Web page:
[U] New Practice And Procedure Order Coming, In Merck’s Federal Propecia®/Proscar® MDL in Brooklyn USDC

July 11, 2017 - 3 Responses

UPDATED @ Noon EDT: Looks like settlement talks are back on, here. . . .

I see some increased probability that the parties have active settlement discussions (and likely, on a global — state and federal — basis) underway, now. This is new — and is simply my conjecture, based on the fact that all discovery is stayed, until September 20, 2017. [End, update.]

The schedule of events — and timing for motions, may be changing — based on a telephonic conference hearing, yesterday. We will let you know, right here, with an update when now that the amended scheduling order is filed, through PACER. Here’s a bit — from the order entered this morning:

. . . .Discovery in this matter is stayed until September 20, 2017. Accordingly, the deadlines governing the remainder of discovery are hereby revised as follows.

1. Expert Depositions. All expert depositions must be completed by November 6, 2017.

2. Motions. All motions to exclude or limit expert testimony pursuant to Federal Rule of Evidence 702 and all dispositive motions shall be filed as follows:

a. Opening Briefs: November 27, 2017;

b. Opposition Briefs: December 27, 2017; and

c. Reply Briefs: January 10, 2018. . . .

The Court [still] anticipates that the First Bellwether Tranche shall be trial ready by March 2018. Following the entry of all orders disposing of all Daubert motions and dispositive motions, the Court will issue a scheduling order governing all trial related obligations, including the specific date for commencement of trial. . . .

Onward. There is no guarantee that there will be a global settlement — or any settlement, at all. But I think it more likely now, than it has been in at least the past three years.

नमस्ते

51 Years Ago, This Very Afternoon — Chicago Freedom Movement And MLK, Jr. — At Soldier Field…

July 10, 2017 - Leave a Response

It is with some truly-profound pride, and yet, all due humility, that each year I mark July 10.

This year, it happens that events above Jupiter dominate my morning’s thoughts, but by afternoon and evening — I will be pondering this. From WikiPedia, with my now departed father in law, in the upper far left, as he was hosting Dr. King that day (as President — of the local NAACP). . . smile.

. . . .About 35,000 persons jammed Chicago’s Soldier Field for Dr. King’s first giant ‘freedom rally’ since bringing his civil rights organizing tactics to the city. . . .” Other guests included Mahalia Jackson, Stevie Wonder, and Peter, Paul and Mary. By late July the Chicago Freedom Movement was staging regular rallies outside of Real Estate offices and marches into all-white neighborhoods on the city’s southwest and northwest sides.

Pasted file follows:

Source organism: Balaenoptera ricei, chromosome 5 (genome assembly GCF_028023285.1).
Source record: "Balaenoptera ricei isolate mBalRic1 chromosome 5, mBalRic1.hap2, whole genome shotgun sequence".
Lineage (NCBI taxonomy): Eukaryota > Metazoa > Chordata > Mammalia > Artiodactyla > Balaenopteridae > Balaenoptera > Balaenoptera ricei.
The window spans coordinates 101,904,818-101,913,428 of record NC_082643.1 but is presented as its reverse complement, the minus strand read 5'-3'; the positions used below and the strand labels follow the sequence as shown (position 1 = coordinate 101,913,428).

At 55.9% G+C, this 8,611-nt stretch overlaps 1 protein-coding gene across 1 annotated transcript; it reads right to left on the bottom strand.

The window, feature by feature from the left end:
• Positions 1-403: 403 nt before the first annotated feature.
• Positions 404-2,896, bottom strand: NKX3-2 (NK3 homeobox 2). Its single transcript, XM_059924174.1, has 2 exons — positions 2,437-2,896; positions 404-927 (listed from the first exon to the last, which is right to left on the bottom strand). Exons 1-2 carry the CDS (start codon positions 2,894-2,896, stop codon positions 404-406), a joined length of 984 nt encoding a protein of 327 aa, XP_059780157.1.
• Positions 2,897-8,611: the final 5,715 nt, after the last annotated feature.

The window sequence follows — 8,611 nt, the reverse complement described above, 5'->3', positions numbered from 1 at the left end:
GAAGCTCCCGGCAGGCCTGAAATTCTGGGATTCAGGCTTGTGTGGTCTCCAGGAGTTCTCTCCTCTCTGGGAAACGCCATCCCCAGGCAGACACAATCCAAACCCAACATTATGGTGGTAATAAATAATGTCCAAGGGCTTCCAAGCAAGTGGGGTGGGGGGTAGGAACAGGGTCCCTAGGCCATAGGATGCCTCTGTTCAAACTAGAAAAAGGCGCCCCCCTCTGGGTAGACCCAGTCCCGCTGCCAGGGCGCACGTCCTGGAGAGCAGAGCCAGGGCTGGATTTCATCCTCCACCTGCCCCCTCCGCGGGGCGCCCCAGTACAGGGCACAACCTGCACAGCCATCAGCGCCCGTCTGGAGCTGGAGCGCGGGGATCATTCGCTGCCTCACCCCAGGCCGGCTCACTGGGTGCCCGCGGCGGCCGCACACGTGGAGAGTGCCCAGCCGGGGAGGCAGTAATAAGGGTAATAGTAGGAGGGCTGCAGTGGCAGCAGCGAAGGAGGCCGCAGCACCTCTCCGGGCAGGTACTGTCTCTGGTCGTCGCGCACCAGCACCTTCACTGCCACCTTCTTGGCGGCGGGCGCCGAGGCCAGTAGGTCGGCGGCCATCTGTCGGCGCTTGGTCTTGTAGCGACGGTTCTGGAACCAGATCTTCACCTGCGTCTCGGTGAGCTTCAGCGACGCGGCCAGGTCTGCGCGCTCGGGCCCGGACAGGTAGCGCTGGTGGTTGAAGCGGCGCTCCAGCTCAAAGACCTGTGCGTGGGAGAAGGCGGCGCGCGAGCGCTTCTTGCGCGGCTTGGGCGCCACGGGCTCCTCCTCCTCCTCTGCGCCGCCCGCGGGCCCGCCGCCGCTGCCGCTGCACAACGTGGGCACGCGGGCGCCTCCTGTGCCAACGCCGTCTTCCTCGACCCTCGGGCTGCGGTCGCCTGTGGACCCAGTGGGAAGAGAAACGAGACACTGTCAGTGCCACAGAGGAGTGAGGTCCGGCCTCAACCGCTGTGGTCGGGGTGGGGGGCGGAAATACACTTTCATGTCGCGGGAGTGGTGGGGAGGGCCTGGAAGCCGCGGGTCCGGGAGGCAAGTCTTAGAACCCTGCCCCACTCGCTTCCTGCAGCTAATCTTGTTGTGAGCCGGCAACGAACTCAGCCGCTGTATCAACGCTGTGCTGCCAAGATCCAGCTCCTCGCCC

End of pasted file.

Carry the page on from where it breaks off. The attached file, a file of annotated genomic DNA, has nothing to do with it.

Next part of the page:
The hostile and sometimes violent response of local whites, and the determination of civil rights activists to continue to crusade for an open housing law, alarmed City Hall and attracted the attention of the national press. During one demonstration King said that even in Alabama and Mississippi he had not encountered mobs as hostile to Blacks’ civil rights as those in Chicago. . . .

Now you know. Beaming with pride, and. . . later tonight — well done, Doc. . . . Well-done.

नमस्ते

[U] Space Science Saturday: I’ve Been Waiting A Year For This…

July 10, 2017 - Leave a Response

[Bumped, to top — for Monday morning. . . . And yes this means we will ignore 45’s disturbingly-unhinged tweets of this early morning — at least until tomorrow.]

Not long after twisty long legged Juno safely used a gravity-assist/breaking maneuver — to enter a stable orbit around mighty Jupiter (and another perfectly tiny copper-colored girl was born), I ran across this — and knew the day would come, when we would get direct observational proof. [And we’d have a “she’s one!” birthday party, to boot!]

Here almost exactly one year later, we are going to get that direct observational proof. At about 10 pm local time, on Monday night, July 10, 2017, Juno will whiz over (at the lowest altitude, and closest approach ever attempted) the largest storm on Jupiter — a yawning maw, some three times the size of the whole Earth. And it will almost certainly record temperatures that are hundreds of degrees hotter than the available, but faint sunlight would be capable of generating on its own.

Here is the NASA/JPL bit from last July:

. . . .NASA-funded research suggests that Jupiter’s Great Red Spot may be the mysterious heat source behind Jupiter’s surprisingly high upper atmospheric temperatures. . . .

Here on Earth, sunlight heats the atmosphere at altitudes well above the surface—for example, at 250 miles above our planet where the International Space Station orbits. Scientists have been stumped as to why temperatures in Jupiter’s upper atmosphere are comparable to those found at Earth, yet Jupiter is more than five times the distance from the sun. They wanted to know: if the sun isn’t the heat source, then what is?. . . .

“The extremely high temperatures observed above the storm appear to be the ‘smoking gun’ of this energy transfer,” said O’Donoghue. “This tells us that planet-wide heating is a plausible explanation for the ‘energy crisis,’ a problem in which upper-atmospheric temperatures are measured hundreds of degrees hotter than can be explained by sunlight alone. . . .”

NASA’s Juno spacecraft, which recently arrived at Jupiter, will have several opportunities during its 20-month mission to observe the Great Red Spot and the turbulent region surrounding it. Juno will peer hundreds of miles downward into the atmosphere with its microwave radiometer, which passively senses heat coming from within the planet. This capability will enable Juno to reveal the deep structure of the Great Red Spot, along with other prominent Jovian features, such as the colorful cloud bands. . . . [posted July 29, 2016]